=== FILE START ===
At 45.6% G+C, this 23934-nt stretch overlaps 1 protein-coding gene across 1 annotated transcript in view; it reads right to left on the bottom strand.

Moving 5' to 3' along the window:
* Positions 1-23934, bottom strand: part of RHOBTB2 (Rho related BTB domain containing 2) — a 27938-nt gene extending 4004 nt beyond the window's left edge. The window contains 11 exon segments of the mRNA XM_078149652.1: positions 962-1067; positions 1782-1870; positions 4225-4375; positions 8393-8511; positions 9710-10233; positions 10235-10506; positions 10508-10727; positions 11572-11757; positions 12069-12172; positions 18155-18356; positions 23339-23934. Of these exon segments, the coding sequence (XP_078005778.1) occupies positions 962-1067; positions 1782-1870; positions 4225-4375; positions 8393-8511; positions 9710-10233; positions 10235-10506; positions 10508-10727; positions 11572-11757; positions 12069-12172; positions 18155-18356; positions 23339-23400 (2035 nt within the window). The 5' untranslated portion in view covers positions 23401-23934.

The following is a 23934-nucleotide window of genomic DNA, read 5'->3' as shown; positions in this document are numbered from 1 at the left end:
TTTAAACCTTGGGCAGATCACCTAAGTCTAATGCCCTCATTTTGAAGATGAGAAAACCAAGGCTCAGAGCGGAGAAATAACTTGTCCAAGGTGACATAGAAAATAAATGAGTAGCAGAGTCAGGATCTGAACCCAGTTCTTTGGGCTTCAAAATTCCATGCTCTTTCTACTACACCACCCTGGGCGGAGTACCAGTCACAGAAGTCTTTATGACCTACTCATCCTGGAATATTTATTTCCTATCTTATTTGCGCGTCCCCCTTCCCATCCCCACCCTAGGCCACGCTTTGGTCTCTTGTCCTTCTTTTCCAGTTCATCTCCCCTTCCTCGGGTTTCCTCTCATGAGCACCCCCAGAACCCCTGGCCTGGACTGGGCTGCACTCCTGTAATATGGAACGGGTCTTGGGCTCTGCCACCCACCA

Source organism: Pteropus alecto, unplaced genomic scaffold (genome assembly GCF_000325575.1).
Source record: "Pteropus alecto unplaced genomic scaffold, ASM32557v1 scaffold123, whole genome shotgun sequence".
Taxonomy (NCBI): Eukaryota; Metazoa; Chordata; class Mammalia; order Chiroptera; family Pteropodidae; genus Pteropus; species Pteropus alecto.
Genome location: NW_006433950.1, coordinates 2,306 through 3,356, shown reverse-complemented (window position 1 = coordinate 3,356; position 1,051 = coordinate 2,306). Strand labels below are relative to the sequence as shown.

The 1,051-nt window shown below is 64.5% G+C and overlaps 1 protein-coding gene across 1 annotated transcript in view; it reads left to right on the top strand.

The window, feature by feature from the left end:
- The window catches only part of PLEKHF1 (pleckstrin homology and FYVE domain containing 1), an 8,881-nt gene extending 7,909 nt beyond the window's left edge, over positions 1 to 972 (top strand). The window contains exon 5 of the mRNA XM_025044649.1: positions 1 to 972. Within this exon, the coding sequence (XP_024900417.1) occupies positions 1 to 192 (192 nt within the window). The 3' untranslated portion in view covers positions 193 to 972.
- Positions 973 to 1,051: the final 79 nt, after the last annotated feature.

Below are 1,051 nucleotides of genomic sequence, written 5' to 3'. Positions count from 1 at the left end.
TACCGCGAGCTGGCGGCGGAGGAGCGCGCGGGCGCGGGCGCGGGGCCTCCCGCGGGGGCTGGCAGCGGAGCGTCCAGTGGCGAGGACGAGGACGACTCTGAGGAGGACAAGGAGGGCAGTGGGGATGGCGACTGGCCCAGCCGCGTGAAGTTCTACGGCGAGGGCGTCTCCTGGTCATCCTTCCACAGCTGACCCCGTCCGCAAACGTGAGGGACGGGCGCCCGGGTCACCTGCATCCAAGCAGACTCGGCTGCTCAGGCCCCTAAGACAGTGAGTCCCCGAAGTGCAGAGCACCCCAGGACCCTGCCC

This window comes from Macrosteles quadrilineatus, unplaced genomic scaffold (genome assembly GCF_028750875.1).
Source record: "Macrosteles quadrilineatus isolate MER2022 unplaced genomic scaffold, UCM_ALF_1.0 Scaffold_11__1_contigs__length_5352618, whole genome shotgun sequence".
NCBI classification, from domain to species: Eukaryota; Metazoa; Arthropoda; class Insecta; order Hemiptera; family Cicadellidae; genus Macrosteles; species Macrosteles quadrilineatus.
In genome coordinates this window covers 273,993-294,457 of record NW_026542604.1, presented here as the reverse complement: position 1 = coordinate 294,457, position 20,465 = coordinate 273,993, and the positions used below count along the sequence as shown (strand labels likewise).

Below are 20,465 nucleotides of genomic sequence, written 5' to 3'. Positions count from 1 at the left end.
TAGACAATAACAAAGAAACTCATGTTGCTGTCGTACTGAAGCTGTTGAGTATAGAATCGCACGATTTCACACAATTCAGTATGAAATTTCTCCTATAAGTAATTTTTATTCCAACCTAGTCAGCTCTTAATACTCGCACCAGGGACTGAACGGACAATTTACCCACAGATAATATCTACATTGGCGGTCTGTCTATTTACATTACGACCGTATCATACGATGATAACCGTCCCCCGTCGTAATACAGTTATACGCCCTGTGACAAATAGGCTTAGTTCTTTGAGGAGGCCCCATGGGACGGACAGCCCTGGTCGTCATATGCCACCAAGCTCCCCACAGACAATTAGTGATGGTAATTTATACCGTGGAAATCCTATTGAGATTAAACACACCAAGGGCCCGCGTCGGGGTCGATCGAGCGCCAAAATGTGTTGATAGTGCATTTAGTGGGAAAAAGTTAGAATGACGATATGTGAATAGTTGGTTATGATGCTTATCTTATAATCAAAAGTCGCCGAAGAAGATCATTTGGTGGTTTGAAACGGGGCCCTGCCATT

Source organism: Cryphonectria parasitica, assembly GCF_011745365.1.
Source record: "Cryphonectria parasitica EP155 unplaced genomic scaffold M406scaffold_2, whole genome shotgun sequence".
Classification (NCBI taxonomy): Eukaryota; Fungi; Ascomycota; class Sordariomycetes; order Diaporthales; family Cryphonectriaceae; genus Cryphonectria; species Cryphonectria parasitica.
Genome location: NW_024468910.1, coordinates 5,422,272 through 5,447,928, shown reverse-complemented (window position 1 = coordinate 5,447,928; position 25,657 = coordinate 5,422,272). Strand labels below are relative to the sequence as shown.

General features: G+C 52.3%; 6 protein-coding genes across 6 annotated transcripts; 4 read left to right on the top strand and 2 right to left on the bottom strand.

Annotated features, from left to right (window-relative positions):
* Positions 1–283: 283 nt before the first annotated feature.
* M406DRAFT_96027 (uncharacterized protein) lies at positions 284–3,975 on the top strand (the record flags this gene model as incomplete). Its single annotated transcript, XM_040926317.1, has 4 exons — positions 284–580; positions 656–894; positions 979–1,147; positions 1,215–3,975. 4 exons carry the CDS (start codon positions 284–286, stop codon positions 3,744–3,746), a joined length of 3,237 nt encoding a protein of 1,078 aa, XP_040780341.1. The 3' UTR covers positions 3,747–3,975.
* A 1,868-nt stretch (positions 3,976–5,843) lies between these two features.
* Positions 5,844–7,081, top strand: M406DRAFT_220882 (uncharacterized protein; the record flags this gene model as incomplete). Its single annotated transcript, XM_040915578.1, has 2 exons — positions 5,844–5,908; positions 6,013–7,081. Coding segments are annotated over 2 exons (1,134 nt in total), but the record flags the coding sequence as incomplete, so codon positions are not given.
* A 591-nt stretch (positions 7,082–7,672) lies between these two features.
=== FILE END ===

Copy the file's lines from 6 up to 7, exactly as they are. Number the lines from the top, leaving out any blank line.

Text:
Source organism: Pteropus alecto, unplaced genomic scaffold (genome assembly GCF_000325575.1).
Source record: "Pteropus alecto unplaced genomic scaffold, ASM32557v1 scaffold123, whole genome shotgun sequence".